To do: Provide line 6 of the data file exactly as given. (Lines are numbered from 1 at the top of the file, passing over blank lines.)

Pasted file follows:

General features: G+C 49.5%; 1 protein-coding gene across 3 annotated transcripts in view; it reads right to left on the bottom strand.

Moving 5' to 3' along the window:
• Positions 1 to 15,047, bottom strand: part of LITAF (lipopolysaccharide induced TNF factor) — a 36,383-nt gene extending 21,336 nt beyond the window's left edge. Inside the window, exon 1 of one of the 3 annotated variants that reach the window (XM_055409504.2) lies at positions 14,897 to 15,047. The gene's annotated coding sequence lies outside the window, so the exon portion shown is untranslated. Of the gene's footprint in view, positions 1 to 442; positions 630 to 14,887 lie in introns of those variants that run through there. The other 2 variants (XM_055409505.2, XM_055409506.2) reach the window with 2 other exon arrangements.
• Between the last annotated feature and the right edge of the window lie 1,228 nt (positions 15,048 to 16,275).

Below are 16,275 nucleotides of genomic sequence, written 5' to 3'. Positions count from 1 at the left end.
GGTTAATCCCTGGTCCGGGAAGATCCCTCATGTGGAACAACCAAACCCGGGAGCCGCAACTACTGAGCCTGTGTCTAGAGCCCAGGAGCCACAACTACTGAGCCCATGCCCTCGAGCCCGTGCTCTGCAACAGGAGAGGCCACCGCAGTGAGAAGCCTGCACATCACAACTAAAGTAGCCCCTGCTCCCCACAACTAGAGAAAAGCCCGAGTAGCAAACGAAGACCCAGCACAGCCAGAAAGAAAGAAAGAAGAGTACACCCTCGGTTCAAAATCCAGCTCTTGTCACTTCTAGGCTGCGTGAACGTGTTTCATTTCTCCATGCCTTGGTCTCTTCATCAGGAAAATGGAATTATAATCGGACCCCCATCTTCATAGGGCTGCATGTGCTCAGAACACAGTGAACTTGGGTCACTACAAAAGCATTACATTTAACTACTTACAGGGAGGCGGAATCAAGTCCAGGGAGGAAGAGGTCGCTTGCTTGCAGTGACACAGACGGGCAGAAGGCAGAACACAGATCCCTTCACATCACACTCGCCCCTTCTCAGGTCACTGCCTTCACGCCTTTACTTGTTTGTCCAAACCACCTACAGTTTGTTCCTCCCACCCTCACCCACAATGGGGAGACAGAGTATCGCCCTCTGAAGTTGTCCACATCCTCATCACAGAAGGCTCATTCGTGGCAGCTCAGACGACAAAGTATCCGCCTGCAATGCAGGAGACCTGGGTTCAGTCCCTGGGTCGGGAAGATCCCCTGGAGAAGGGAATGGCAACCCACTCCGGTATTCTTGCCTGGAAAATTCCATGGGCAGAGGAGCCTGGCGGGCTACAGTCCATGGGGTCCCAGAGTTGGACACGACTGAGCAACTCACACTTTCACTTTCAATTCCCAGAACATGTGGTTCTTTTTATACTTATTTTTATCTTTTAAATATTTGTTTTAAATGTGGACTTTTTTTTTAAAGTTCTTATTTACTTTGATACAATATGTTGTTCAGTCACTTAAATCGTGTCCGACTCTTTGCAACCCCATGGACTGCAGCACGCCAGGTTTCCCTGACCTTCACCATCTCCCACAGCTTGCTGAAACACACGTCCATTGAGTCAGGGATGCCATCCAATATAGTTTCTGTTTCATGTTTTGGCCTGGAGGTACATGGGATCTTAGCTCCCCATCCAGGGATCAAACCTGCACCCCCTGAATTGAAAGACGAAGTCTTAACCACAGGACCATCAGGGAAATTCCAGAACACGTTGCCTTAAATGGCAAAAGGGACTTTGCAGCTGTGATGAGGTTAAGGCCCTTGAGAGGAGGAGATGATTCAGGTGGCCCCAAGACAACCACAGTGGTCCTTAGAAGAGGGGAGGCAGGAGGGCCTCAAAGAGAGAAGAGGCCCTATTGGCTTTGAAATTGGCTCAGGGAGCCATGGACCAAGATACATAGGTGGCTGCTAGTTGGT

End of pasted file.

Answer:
GGTTAATCCCTGGTCCGGGAAGATCCCTCATGTGGAACAACCAAACCCGGGAGCCGCAACTACTGAGCCTGTGTCTAGAGCCCAGGAGCCACAACTACTGAGCCCATGCCCTCGAGCCCGTGCTCTGCAACAGGAGAGGCCACCGCAGTGAGAAGCCTGCACATCACAACTAAAGTAGCCCCTGCTCCCCACAACTAGAGAAAAGCCCGAGTAGCAAACGAAGACCCAGCACAGCCAGAAAGAAAGAAAGAAGAGTACACCCTCGGTTCAAAATCCAGCTCTTGTCACTTCTAGGCTGCGTGAACGTGTTTCATTTCTCCATGCCTTGGTCTCTTCATCAGGAAAATGGAATTATAATCGGACCCCCATCTTCATAGGGCTGCATGTGCTCAGAACACAGTGAACTTGGGTCACTACAAAAGCATTACATTTAACTACTTACAGGGAGGCGGAATCAAGTCCAGGGAGGAAGAGGTCGCTTGCTTGCAGTGACACAGACGGGCAGAAGGCAGAACACAGATCCCTTCACATCACACTCGCCCCTTCTCAGGTCACTGCCTTCACGCCTTTACTTGTTTGTCCAAACCACCTACAGTTTGTTCCTCCCACCCTCACCCACAATGGGGAGACAGAGTATCGCCCTCTGAAGTTGTCCACATCCTCATCACAGAAGGCTCATTCGTGGCAGCTCAGACGACAAAGTATCCGCCTGCAATGCAGGAGACCTGGGTTCAGTCCCTGGGTCGGGAAGATCCCCTGGAGAAGGGAATGGCAACCCACTCCGGTATTCTTGCCTGGAAAATTCCATGGGCAGAGGAGCCTGGCGGGCTACAGTCCATGGGGTCCCAGAGTTGGACACGACTGAGCAACTCACACTTTCACTTTCAATTCCCAGAACATGTGGTTCTTTTTATACTTATTTTTATCTTTTAAATATTTGTTTTAAATGTGGACTTTTTTTTTAAAGTTCTTATTTACTTTGATACAATATGTTGTTCAGTCACTTAAATCGTGTCCGACTCTTTGCAACCCCATGGACTGCAGCACGCCAGGTTTCCCTGACCTTCACCATCTCCCACAGCTTGCTGAAACACACGTCCATTGAGTCAGGGATGCCATCCAATATAGTTTCTGTTTCATGTTTTGGCCTGGAGGTACATGGGATCTTAGCTCCCCATCCAGGGATCAAACCTGCACCCCCTGAATTGAAAGACGAAGTCTTAACCACAGGACCATCAGGGAAATTCCAGAACACGTTGCCTTAAATGGCAAAAGGGACTTTGCAGCTGTGATGAGGTTAAGGCCCTTGAGAGGAGGAGATGATTCAGGTGGCCCCAAGACAACCACAGTGGTCCTTAGAAGAGGGGAGGCAGGAGGGCCTCAAAGAGAGAAGAGGCCCTATTGGCTTTGAAATTGGCTCAGGGAGCCATGGACCAAGATACATAGGTGGCTGCTAGTTGGT